Hong Kong’s exam obsession must end if we are to bring the best out of all our young people
To become a ‘smart city’ we need to maximise everyone’s different skills, not just those of the 15,000 that enter universities every year
There are about 15,000 Diploma of Secondary Education students about to start a new chapter in their lives after being offered a place at government-funded universities. The University of Hong Kong has offered places to 78 per cent of the city’s top exam performers. Twenty outstanding athletes have also been admitted.
At the start of every academic year, there are many new faces on campus who bring the place alive. The new students are bombarded with orientation activities to remind them that university life will be both fun and challenging. Occasionally, the challenges prove too much for a few. New friends, a different learning environment and life in halls of residence are big adjustments for first-year students. All students and staff must work hard to make the transition a smooth one.
Some 68,128 students took the DSE exams and 24,611 students met the minimum requirements for admission to a university degree course. The universities can only take in 15,000 young people and some inevitably find themselves disappointed. The government has therefore worked to improve and expand vocational and professional educational opportunities for these youngsters by providing more than 18,000 places on 140 programmes covering degrees, higher diplomas, diplomas of foundation studies and diplomas of vocational education from the Vocational Training Council. Hopefully these serve as alternative choices to help young people acquire the skills and knowledge they will need for future career development.
In Hong Kong, academic achievement often seems to be the only way to success. Students are often defined by how well they perform in the DSE exams. This has added lots of unnecessary pressure, making many feel they are being “controlled” or “trapped” by the education system. The majority of parents spend considerable resources enrolling their children in numerous tutorial classes while sometimes overlooking their mental and physical well-being. Teachers in secondary schools overtly stress methods to achieve good grades, and forget how crucial it is to assist and educate students in developing their interests and skills, and in how to live a fulfilling life.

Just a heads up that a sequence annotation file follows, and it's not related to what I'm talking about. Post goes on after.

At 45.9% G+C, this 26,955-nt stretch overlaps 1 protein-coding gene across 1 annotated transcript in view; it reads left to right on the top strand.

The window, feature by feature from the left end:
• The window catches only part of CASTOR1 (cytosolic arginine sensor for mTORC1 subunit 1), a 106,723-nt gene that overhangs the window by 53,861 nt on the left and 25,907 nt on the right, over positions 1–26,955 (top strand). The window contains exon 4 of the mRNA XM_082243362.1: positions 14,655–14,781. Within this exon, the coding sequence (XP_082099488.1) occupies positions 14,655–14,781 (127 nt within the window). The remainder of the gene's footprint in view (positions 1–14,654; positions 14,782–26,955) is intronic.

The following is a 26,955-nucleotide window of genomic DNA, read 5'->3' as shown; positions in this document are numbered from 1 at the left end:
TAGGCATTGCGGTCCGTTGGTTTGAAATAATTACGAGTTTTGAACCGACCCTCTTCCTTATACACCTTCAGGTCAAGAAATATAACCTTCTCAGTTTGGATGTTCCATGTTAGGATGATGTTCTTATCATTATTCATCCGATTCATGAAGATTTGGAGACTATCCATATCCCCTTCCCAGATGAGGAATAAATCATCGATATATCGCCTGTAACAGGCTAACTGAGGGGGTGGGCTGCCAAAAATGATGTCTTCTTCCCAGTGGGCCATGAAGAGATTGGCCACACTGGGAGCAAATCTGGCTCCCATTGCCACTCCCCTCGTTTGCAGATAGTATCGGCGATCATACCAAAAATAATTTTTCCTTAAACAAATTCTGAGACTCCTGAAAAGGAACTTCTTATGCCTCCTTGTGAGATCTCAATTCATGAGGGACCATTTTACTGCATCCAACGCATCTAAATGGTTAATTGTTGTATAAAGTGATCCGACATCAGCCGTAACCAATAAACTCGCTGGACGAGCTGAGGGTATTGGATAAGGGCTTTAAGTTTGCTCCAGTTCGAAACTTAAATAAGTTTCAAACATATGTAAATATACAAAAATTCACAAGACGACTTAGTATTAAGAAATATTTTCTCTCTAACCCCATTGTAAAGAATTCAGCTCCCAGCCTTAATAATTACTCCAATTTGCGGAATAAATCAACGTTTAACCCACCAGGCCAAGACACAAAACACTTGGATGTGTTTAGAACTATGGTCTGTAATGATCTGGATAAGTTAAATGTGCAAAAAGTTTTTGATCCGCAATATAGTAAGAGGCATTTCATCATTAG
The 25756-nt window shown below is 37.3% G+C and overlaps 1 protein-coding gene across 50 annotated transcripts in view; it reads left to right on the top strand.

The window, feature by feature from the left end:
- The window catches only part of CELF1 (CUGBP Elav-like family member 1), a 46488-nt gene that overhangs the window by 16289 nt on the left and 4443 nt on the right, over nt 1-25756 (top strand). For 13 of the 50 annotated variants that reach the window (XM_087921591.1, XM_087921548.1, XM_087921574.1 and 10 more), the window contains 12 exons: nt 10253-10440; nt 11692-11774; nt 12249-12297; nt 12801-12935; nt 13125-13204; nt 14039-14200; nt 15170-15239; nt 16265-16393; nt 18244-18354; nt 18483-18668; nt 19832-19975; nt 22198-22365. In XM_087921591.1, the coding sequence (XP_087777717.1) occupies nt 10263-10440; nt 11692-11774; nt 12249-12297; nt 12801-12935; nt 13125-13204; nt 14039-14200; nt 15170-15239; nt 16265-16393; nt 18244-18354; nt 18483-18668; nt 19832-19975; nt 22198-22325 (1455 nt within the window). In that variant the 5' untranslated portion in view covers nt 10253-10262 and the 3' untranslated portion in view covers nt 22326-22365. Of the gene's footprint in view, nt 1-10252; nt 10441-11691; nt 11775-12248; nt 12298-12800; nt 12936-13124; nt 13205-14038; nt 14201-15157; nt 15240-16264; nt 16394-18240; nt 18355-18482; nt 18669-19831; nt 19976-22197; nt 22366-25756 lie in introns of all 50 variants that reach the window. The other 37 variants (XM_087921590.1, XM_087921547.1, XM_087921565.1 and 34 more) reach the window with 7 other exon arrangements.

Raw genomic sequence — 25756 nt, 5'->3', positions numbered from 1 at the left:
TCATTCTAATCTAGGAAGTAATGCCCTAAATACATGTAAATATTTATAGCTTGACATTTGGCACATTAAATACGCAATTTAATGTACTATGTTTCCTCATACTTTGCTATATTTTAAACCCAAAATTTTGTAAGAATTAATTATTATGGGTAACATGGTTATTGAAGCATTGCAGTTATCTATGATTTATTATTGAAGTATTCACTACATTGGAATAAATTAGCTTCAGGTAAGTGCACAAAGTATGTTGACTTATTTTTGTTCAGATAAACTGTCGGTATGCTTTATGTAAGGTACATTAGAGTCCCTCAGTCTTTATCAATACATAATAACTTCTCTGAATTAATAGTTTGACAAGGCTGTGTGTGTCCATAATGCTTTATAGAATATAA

It is time to rethink and re-evaluate our education system. Somehow, the whole of society has become lost in defining what matters most in life, and this has particularly hit hard those less academically gifted.
The government should set up a youth development fund to offer each DSE school leaver a sum of money, for example HK$10,000, up to the age of 25 to help them nurture their unique capabilities. The cost would not be small but it would be a good financial investment in the future generations of our society. The Singaporean government has committed S$1 billion a year (HK$5.8 billion) to fund continuing education and training for all Singaporeans and provide opportunities to develop their potential.
Employers also have a role to play, and should offer more promising career opportunities for our young generation for whom university is not the right path.
Academic qualifications are not the only way to succeed in life. We must place less emphasis on DSE results and pay more attention to what our young are capable of. To become a “smart city” we need to have more smart people maximising everyone’s different skills. Once young people are provided with the environment and opportunities to grow and excel, they will no doubt surprise all of us.
Paul Yip is a professor of social work and social administration at the University of Hong Kong